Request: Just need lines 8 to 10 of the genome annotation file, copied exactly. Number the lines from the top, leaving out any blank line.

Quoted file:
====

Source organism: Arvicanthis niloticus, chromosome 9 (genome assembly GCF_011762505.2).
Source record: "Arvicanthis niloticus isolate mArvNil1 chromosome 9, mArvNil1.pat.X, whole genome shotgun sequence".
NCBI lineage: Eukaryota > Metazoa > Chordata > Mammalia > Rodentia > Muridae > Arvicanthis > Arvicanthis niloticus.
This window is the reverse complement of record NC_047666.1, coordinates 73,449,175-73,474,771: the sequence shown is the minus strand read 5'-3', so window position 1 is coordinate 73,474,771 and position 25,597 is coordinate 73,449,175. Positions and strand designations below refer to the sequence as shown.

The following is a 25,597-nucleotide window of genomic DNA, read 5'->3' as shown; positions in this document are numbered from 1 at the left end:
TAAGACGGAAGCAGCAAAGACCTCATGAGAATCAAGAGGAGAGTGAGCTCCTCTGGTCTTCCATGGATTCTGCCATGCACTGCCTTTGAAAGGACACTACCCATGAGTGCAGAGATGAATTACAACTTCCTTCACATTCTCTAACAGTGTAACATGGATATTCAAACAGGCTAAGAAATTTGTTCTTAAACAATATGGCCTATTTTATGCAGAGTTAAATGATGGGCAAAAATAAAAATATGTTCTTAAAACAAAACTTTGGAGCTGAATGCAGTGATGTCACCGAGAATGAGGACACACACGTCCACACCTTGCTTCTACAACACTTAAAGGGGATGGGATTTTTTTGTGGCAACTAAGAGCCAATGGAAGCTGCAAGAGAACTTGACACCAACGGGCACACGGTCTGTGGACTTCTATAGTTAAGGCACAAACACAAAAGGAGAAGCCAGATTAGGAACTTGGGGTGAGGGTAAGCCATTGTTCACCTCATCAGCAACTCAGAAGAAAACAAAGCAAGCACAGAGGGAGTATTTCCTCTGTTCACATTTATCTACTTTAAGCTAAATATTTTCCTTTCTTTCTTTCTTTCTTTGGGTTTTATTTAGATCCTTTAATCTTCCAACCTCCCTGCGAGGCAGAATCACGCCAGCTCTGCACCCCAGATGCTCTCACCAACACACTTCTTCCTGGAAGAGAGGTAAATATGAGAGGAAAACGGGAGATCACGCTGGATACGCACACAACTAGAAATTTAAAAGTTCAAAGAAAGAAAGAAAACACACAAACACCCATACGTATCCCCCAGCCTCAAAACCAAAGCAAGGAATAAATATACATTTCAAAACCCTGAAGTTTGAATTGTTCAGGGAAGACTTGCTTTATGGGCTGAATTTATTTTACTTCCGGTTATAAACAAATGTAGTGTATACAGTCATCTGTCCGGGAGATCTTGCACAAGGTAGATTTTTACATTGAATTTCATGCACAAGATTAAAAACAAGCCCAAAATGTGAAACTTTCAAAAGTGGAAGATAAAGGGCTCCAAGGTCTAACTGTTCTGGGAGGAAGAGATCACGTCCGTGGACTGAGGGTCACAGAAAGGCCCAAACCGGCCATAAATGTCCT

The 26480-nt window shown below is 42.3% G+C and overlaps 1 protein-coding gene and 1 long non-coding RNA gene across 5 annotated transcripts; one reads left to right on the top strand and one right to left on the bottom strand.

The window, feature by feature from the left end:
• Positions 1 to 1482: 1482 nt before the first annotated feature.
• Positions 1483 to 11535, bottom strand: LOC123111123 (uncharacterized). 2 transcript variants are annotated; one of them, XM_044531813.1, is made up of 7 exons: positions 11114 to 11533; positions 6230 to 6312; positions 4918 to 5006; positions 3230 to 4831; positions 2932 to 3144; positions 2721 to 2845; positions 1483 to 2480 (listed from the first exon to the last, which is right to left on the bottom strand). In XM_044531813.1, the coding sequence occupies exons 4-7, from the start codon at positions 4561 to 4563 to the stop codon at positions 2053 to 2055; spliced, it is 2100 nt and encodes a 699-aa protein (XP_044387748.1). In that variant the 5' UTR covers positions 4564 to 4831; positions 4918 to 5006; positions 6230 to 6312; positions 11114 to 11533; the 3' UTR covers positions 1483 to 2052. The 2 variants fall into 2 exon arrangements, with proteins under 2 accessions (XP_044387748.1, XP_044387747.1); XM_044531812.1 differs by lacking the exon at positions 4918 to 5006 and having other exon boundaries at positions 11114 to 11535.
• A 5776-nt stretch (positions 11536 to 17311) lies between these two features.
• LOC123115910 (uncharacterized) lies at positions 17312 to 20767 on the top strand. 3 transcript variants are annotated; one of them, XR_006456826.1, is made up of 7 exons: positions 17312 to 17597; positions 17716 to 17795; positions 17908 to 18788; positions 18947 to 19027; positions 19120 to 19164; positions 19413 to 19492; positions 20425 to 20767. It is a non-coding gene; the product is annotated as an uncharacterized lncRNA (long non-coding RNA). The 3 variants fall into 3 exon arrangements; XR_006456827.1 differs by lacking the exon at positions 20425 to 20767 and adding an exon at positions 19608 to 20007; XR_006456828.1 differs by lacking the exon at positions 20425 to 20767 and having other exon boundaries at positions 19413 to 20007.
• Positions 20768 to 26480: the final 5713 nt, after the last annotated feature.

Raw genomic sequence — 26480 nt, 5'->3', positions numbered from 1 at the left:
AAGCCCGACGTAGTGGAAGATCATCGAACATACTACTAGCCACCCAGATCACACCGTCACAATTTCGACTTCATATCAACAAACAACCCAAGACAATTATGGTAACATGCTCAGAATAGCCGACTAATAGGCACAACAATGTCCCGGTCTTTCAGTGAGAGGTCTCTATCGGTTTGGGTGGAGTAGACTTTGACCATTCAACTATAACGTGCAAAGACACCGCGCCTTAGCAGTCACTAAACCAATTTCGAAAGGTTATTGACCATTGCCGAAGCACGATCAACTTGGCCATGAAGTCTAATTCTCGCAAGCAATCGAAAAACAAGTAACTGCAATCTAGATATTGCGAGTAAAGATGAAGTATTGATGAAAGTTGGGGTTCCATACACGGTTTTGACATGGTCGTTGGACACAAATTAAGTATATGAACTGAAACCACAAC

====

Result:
The window, feature by feature from the left end:
• Positions 1 to 1482: 1482 nt before the first annotated feature.
• Positions 1483 to 11535, bottom strand: LOC123111123 (uncharacterized). 2 transcript variants are annotated; one of them, XM_044531813.1, is made up of 7 exons: positions 11114 to 11533; positions 6230 to 6312; positions 4918 to 5006; positions 3230 to 4831; positions 2932 to 3144; positions 2721 to 2845; positions 1483 to 2480 (listed from the first exon to the last, which is right to left on the bottom strand). In XM_044531813.1, the coding sequence occupies exons 4-7, from the start codon at positions 4561 to 4563 to the stop codon at positions 2053 to 2055; spliced, it is 2100 nt and encodes a 699-aa protein (XP_044387748.1). In that variant the 5' UTR covers positions 4564 to 4831; positions 4918 to 5006; positions 6230 to 6312; positions 11114 to 11533; the 3' UTR covers positions 1483 to 2052. The 2 variants fall into 2 exon arrangements, with proteins under 2 accessions (XP_044387748.1, XP_044387747.1); XM_044531812.1 differs by lacking the exon at positions 4918 to 5006 and having other exon boundaries at positions 11114 to 11535.